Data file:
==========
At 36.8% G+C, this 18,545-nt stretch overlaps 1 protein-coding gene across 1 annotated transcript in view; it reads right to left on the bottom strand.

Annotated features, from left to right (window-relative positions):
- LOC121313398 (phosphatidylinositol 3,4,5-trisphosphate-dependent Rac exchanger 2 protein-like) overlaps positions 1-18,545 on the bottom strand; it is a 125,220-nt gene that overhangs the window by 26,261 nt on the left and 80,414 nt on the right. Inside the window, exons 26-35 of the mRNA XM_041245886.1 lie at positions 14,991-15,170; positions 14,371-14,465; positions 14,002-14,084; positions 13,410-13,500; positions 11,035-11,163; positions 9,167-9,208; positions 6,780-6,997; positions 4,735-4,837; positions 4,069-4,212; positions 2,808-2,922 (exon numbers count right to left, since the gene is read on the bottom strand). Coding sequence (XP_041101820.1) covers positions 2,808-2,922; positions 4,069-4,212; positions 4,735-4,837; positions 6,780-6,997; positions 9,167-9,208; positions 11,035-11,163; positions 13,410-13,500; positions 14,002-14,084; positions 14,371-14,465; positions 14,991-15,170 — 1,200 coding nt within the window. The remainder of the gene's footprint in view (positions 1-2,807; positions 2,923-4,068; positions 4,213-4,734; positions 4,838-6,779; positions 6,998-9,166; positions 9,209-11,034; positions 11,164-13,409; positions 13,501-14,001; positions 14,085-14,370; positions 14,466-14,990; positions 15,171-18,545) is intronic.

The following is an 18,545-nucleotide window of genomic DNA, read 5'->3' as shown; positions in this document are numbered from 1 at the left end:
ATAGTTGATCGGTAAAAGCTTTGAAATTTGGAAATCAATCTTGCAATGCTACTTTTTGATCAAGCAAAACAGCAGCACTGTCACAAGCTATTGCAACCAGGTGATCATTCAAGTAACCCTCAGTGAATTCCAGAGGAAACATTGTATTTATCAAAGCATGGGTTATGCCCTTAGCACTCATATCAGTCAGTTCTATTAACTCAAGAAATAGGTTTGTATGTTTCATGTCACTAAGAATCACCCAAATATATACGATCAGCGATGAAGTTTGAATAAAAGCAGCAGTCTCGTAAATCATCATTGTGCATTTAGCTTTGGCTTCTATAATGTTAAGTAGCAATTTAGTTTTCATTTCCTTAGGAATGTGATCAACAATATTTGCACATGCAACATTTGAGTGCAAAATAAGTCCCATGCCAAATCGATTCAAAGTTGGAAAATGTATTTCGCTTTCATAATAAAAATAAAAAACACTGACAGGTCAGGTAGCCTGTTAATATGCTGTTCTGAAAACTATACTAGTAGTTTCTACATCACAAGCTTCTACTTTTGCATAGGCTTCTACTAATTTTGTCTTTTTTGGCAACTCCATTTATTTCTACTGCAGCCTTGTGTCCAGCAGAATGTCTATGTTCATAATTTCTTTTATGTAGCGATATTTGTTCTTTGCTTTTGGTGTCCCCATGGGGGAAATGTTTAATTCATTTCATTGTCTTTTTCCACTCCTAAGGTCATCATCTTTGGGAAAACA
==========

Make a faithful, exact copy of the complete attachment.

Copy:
At 36.8% G+C, this 18,545-nt stretch overlaps 1 protein-coding gene across 1 annotated transcript in view; it reads right to left on the bottom strand.

Annotated features, from left to right (window-relative positions):
- LOC121313398 (phosphatidylinositol 3,4,5-trisphosphate-dependent Rac exchanger 2 protein-like) overlaps positions 1-18,545 on the bottom strand; it is a 125,220-nt gene that overhangs the window by 26,261 nt on the left and 80,414 nt on the right. Inside the window, exons 26-35 of the mRNA XM_041245886.1 lie at positions 14,991-15,170; positions 14,371-14,465; positions 14,002-14,084; positions 13,410-13,500; positions 11,035-11,163; positions 9,167-9,208; positions 6,780-6,997; positions 4,735-4,837; positions 4,069-4,212; positions 2,808-2,922 (exon numbers count right to left, since the gene is read on the bottom strand). Coding sequence (XP_041101820.1) covers positions 2,808-2,922; positions 4,069-4,212; positions 4,735-4,837; positions 6,780-6,997; positions 9,167-9,208; positions 11,035-11,163; positions 13,410-13,500; positions 14,002-14,084; positions 14,371-14,465; positions 14,991-15,170 — 1,200 coding nt within the window. The remainder of the gene's footprint in view (positions 1-2,807; positions 2,923-4,068; positions 4,213-4,734; positions 4,838-6,779; positions 6,998-9,166; positions 9,209-11,034; positions 11,164-13,409; positions 13,501-14,001; positions 14,085-14,370; positions 14,466-14,990; positions 15,171-18,545) is intronic.

The following is an 18,545-nucleotide window of genomic DNA, read 5'->3' as shown; positions in this document are numbered from 1 at the left end:
ATAGTTGATCGGTAAAAGCTTTGAAATTTGGAAATCAATCTTGCAATGCTACTTTTTGATCAAGCAAAACAGCAGCACTGTCACAAGCTATTGCAACCAGGTGATCATTCAAGTAACCCTCAGTGAATTCCAGAGGAAACATTGTATTTATCAAAGCATGGGTTATGCCCTTAGCACTCATATCAGTCAGTTCTATTAACTCAAGAAATAGGTTTGTATGTTTCATGTCACTAAGAATCACCCAAATATATACGATCAGCGATGAAGTTTGAATAAAAGCAGCAGTCTCGTAAATCATCATTGTGCATTTAGCTTTGGCTTCTATAATGTTAAGTAGCAATTTAGTTTTCATTTCCTTAGGAATGTGATCAACAATATTTGCACATGCAACATTTGAGTGCAAAATAAGTCCCATGCCAAATCGATTCAAAGTTGGAAAATGTATTTCGCTTTCATAATAAAAATAAAAAACACTGACAGGTCAGGTAGCCTGTTAATATGCTGTTCTGAAAACTATACTAGTAGTTTCTACATCACAAGCTTCTACTTTTGCATAGGCTTCTACTAATTTTGTCTTTTTTGGCAACTCCATTTATTTCTACTGCAGCCTTGTGTCCAGCAGAATGTCTATGTTCATAATTTCTTTTATGTAGCGATATTTGTTCTTTGCTTTTGGTGTCCCCATGGGGGAAATGTTTAATTCATTTCATTGTCTTTTTCCACTCCTAAGGTCATCATCTTTGGGAAAACA